The Outcome of Sudan National AIDS Spending

The Outcome of Sudan National AIDS Spending

By Ommniyah Elfatih Yousif,

National AIDS Spending Assessment (NASA) is standardized tool provides indicators of the country financial response to HIV and AIDS and to support the monitoring of resource mobilization. It’s conducted in Sudan as a joint work between Health Economics Department, Federal Ministry of Health, the Sudanese National AIDS Control Program (SNAP) and UNAIDS.


Data collection form, adapted from UNAIDS, was distributed to different entities to report their HIV and AIDS expenditures for the calendar years 2008 and 2009. Hard copies of data received were compiled, and systematically filed. Data Processing Form was used to counter-check data for completeness, accuracy, double count, and appropriate category classification. Finally data were entered into the NASA resource tracking software to develop different matrices.


75% of Twenty-eight targeted organizations with NASA data collection efforts were multilateral agencies or local NGOs. Only seven government entities participated in the NASA assessment based on their involvement either as agent or provider of services.

In 2008, of the total spending of US$15,358,623 for HIV and AIDS, 71.5% was financed by Global Fund. Government financing was 13.5%. Other Multilateral donors such as UNAIDS, UNFPA, UNICEF were responsible for the rest. In 2009 of the total spending of US$16,708,579 for HIV and AIDS, 73.2% came from the Global Fund and the government financing was 9.5%.

Financing agents are entities which mobilize financial resources collected from different financing sources or pools and transfer them to pay for or to purchase health care or other goods and services. UN organizations as agents spent 75.7% of total spending in 2008 while the government entities spent almost 22%. In 2009 UN organizations spent 75.7% of total spending of which 63.36% paid by UNDP. The government entities spent almost 22%.

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Most of the agents were acting as providers of HIV/AIDS services themselves. UN agencies were the major providers of HIV/AIDS services in both 2008 and 2009 (68.49% and 78.89%). Almost, 50% of fund available for HIV services in the country was used by UNDP as a provider of HIV/AIDS control activities. SNAP, classified as government entity provided 27.58% of the HIV services. In 2009 SNAP provided 17.7% of the HIV services.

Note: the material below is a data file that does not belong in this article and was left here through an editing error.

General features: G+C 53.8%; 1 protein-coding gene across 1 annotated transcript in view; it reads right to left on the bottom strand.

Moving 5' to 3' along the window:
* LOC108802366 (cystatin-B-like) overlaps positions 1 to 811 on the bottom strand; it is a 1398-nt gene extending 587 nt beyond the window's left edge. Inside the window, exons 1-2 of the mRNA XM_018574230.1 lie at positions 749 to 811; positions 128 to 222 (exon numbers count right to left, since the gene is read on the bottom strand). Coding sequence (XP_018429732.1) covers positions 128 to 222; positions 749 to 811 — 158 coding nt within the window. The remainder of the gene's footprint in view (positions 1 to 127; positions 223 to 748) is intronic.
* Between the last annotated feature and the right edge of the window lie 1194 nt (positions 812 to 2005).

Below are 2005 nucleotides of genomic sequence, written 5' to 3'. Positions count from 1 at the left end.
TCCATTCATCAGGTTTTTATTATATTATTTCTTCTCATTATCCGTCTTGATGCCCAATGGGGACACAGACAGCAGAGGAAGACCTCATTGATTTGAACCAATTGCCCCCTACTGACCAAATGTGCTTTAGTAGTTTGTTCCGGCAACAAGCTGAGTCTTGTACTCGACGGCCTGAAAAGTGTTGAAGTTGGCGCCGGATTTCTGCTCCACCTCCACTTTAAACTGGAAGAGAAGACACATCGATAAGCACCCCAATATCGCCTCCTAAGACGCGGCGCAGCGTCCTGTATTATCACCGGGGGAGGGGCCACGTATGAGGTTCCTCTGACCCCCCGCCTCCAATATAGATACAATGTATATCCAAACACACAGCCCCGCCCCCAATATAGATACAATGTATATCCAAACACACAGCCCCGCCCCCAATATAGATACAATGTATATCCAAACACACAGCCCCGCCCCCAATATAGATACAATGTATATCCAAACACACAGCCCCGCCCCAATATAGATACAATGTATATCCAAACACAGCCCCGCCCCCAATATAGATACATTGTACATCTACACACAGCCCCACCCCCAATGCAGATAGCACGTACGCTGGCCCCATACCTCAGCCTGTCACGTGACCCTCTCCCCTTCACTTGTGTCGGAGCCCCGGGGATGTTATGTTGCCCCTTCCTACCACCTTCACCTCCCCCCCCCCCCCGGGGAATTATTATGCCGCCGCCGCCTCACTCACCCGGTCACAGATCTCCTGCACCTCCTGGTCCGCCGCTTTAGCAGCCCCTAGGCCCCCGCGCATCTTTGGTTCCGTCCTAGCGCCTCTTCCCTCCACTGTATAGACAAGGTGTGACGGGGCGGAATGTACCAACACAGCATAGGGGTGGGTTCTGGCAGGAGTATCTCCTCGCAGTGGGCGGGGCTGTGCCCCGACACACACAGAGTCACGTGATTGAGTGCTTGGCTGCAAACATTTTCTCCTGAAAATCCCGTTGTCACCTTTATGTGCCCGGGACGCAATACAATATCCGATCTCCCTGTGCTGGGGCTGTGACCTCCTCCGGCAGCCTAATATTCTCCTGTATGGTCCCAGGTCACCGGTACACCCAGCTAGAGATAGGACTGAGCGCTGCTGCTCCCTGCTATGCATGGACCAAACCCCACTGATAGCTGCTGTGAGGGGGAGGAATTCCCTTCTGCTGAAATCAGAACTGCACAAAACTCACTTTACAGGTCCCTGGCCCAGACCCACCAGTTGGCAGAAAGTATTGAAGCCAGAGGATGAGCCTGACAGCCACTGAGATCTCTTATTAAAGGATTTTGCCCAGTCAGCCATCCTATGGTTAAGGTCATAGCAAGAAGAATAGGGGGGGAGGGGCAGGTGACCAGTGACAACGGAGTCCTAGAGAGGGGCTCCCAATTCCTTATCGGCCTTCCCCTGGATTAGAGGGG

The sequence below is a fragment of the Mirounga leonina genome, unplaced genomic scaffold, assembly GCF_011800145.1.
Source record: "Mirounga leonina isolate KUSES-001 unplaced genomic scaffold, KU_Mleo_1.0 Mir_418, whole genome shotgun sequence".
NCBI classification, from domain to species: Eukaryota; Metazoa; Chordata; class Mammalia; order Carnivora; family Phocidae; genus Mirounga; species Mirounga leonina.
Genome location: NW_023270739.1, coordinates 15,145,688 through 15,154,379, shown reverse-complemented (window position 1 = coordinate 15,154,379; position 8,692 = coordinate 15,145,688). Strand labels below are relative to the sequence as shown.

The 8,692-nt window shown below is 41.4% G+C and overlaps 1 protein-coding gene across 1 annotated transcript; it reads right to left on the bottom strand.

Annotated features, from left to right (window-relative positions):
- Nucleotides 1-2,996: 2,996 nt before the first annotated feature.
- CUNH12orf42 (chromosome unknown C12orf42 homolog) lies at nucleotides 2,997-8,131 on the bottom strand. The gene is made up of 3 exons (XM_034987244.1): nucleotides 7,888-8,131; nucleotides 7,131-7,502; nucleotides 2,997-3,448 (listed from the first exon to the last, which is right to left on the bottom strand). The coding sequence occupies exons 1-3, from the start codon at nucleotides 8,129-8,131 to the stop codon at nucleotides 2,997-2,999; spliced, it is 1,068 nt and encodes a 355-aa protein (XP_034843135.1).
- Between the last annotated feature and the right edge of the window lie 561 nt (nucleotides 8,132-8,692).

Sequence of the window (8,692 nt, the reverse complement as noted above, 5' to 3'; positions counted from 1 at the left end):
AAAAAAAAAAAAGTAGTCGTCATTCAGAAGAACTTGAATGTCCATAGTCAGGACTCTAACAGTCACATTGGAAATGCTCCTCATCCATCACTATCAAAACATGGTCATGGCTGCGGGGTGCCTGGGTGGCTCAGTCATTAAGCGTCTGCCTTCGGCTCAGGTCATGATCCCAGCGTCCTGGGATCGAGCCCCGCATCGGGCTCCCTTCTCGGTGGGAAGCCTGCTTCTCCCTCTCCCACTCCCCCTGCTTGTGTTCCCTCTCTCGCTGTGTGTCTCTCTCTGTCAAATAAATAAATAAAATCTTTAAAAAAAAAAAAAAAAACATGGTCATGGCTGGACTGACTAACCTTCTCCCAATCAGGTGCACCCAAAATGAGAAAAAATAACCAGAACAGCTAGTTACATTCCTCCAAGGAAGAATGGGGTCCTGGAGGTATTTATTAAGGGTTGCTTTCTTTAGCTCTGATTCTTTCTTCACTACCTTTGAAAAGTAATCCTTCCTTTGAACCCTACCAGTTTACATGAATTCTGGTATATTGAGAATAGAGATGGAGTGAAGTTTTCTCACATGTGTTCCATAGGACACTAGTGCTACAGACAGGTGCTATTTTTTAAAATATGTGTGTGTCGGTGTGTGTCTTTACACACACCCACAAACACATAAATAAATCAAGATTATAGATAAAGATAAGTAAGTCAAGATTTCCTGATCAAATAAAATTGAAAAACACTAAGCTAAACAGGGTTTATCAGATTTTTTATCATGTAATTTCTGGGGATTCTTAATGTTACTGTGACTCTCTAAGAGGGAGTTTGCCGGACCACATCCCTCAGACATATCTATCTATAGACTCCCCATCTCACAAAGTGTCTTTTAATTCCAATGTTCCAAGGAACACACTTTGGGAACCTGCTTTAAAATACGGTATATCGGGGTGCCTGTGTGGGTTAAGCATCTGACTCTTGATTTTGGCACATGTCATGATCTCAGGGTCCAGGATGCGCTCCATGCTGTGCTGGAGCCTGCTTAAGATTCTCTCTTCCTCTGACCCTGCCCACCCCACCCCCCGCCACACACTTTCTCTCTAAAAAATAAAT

In 2008, of total expenditure the major amount (59%) was spent on programme management and administration, comprising expenditures on monitoring and evaluation, operational research, drug supply system, upgrading infrastructure, and others.  This is almost 12 times more than the allocated budget in the NSP (4.8%). Spent on prevention categories was only 10% of the total expenditure. Enabling environment categories spent 3.8%. Orphans and vulnerable children, social protection and social services, care and treatment and research registered the lowest expenditure (less than 1% each). Almost a quarter of the fund (26%) was spent on human resources.

In 2009, 59% of HIV/AIDS spending was on programme management and administration. The spent on prevention categories reach almost 16%, enabling environment recorded was 3.5%. Orphans and vulnerable children, social protection and social services and research were less than 1% each. Care and treatment was almost 7%. Human resources expenditure, which includes expenditure on monetary incentives for human resources, formative education to build-up an HIV workforce, training and others, reduced and became less than 15%.

The major spending in 2008 (45%) was targeting most at risk population. 21.5% of the expenditure spent on non targeted interventions. General population targeted with 7.4% of the expenditure while specific accessible populations receive 21% of the funds. In 2009 the spending on non targeted interventions almost doubled (46%) and expenditure on most at risk populations decreased sharply to less than 2%. People living with HIV received 17.6% of the funds allocated for HIV services. Expenditure on other key populations showed increase in spending and reach 7.4% and spending on specific accessible populations was 24%. General population was targeted with only 2.4% of the HIV services.

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NASA 2008 and 2009 data showed weak involvement and engagement of other government sectors rather than Ministries of Health in the efforts to control the disease both in funding and providing HIV/AIDS services. Also, NASA had clarified the weak financial reporting of some national NGOs. UNDP and other UN agencies should consider supporting the development of a sustainable capacity building programme on financial management especial for those NGOs receiving support from Global Fund.